Language of the Enemy (2008)

Rating: C+

Dir: Mitch Davis
Star: Eion Bailey, Linda Hardy, F. Murray Abraham, Tovah Feldshuh
a.k.a. A House Divided

This is basically an updating of Shakespeare’s Romeo and Juliet, relocated to the Middle East. Romi (Bailey) travels to Israel after his father was killed by a suicide-bomner, and agrees to do some work for the Israeli intelligence services, the Shin Bet, to identify those behind the attack. Initially reluctant, Romi eventually agrees, after discovering his father had worked for them, undercover, as a baker on the West Bank. His mission is attend the funeral of a young boy killed when he gets caught in crossfire, but the funeral turns violent, and Romi is shot.

His wounds are tended to by a Palestini doctor, Joleh (Hardy), who had previously met Romi at the bakery, picking up some bread, and whose family has close ties to the PLO. Inevitably (hey, I told you this was Romeo and Juliet), the pair fall for each other, despite neither’s family being exactly overcome with delight. To make matters worse, Joleh’s family want her to marry an officer in the local forces, and he is unimpressed by the prospect of her marrying a Jew, particularly one who spied for the Israelis. I’m still on the fence about as to whether this works or not, as a movie. The film wants to be even-handed, but we’re talking about the Middle East here: neutrality is close to impossible. While obviously trying to say that the differences between the sides are not as great as they seem, I’m not sure it has much of a handle on what it means to be Jewish or Islamic; here, faith appears more a plot-device than anything else.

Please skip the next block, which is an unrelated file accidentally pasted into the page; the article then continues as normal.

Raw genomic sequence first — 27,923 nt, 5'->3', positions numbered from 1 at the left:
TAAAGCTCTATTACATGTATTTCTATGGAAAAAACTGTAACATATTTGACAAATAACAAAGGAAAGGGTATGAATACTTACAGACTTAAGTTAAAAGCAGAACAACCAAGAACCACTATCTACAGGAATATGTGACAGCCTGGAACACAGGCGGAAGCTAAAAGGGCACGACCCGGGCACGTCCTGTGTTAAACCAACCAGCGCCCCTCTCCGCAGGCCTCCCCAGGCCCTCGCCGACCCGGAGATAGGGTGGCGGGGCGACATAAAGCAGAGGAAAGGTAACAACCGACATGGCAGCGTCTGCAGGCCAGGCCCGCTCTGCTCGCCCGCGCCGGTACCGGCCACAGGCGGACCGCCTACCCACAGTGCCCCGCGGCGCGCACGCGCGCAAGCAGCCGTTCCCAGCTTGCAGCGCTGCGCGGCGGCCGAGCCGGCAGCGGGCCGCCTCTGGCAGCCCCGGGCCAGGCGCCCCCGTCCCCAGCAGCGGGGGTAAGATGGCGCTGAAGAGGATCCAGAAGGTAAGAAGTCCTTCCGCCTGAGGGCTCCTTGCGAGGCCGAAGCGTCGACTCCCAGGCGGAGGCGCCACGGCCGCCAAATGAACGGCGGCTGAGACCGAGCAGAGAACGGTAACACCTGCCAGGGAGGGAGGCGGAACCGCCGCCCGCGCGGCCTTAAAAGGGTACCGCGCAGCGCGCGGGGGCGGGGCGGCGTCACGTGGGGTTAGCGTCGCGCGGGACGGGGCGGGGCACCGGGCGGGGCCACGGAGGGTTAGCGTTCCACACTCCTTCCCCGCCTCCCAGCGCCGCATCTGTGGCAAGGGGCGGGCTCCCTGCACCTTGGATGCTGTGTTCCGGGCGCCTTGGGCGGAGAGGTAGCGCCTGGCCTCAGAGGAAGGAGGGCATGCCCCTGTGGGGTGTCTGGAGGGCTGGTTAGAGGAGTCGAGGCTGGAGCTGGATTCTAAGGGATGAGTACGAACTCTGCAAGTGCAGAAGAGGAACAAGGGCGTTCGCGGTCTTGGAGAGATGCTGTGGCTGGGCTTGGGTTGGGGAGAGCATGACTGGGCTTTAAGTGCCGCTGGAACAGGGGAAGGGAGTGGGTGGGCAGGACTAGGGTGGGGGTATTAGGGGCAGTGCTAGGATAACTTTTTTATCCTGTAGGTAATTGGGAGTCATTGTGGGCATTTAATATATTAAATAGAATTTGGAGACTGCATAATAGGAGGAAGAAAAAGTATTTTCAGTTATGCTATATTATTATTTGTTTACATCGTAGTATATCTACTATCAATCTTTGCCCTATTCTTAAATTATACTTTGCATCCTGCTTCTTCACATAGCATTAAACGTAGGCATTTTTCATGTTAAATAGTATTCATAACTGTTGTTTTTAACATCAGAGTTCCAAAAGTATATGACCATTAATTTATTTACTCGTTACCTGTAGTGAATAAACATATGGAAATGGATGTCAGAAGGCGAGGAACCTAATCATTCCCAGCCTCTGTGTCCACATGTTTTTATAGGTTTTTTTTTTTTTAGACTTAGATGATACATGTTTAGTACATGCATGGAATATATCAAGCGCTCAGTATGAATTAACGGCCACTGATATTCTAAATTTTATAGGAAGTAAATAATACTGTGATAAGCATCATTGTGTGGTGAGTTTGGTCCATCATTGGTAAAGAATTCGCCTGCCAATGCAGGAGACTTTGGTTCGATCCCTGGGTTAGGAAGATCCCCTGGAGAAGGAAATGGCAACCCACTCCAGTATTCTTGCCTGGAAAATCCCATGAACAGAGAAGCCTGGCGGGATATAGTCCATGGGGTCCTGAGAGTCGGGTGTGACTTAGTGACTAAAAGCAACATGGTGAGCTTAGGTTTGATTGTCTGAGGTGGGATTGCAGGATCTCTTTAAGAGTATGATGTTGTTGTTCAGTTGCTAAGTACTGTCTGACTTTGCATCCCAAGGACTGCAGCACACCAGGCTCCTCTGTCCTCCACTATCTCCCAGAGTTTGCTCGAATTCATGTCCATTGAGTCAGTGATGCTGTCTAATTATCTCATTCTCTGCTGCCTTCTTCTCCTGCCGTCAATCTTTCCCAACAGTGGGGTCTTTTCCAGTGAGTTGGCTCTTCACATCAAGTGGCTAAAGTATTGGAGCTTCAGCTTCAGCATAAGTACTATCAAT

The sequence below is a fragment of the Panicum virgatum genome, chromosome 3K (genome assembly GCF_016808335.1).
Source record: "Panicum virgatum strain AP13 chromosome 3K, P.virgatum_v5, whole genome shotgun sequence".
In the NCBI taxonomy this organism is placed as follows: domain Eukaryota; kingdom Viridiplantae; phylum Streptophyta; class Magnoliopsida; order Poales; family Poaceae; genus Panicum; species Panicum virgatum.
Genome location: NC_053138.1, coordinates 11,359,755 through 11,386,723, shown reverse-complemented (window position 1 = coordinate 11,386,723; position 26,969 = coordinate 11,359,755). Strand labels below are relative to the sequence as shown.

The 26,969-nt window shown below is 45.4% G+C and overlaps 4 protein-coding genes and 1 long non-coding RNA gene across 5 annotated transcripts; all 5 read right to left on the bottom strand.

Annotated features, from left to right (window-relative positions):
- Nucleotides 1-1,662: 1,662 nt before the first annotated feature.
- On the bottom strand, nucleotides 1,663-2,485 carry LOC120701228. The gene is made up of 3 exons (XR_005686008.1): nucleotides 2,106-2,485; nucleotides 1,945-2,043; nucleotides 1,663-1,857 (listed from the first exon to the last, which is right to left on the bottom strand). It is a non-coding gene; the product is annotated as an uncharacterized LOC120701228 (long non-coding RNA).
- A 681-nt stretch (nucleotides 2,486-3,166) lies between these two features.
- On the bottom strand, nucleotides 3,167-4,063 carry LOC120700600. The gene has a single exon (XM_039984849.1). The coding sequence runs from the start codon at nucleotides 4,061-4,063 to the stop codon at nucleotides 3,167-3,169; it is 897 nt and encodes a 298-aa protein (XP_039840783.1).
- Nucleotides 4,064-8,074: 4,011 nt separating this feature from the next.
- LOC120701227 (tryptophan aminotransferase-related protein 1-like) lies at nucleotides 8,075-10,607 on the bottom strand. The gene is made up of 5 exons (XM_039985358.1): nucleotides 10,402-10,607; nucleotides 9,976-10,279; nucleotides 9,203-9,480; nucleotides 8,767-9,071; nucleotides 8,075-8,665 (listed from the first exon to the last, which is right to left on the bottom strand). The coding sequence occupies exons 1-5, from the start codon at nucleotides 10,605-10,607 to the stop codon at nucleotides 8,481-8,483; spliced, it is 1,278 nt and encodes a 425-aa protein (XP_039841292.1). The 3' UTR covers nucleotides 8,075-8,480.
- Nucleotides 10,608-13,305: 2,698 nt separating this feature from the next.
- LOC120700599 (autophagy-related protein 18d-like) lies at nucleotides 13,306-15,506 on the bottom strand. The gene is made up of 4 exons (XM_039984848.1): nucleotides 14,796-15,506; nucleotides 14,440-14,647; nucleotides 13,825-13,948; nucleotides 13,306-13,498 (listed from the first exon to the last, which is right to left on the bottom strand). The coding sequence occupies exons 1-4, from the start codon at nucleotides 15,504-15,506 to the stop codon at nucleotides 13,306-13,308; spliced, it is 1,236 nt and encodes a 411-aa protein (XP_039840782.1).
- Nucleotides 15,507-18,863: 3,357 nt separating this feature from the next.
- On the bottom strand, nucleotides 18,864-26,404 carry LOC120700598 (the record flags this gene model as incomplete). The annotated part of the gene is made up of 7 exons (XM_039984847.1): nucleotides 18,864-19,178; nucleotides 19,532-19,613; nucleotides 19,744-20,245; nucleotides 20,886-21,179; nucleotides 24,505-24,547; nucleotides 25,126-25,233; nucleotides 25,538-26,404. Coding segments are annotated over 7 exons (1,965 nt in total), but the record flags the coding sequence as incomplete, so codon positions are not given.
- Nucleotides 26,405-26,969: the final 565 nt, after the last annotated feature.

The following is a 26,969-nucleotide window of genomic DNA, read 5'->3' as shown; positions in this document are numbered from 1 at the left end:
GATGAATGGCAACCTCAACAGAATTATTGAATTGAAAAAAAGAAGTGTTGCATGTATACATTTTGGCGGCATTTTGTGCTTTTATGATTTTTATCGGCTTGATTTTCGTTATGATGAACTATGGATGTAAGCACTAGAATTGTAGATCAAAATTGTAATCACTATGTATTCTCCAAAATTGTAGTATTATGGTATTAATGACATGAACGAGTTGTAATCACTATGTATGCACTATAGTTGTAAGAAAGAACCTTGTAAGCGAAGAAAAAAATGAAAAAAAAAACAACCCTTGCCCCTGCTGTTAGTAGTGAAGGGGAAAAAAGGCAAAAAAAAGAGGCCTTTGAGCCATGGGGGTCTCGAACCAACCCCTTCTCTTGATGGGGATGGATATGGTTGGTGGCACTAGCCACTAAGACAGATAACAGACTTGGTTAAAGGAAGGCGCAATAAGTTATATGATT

And the romance between Romeh and Joleh is too rushed: they get married after having known each other less than a week, an aspect which doesn’t feel very credible. That said, Bailey and Hardy do their best to convince you of their sincerity, and for me, they had pulled it off by the time we headed towards the ending. I was wondering if the director would have the fortitude to follow through on his basic premise and deliver the tragedy necessary to the plot, or if he’d wimp out. I’m pleased to report Shakespeare is not spinning in his grave. Even if the convolutions necessary for that e.g. a coincidental news story Romi sees at the airport, are a little awkward, I’ll give it a passing grade since, for all its mis-steps, the results here are still effective enough to be memorable.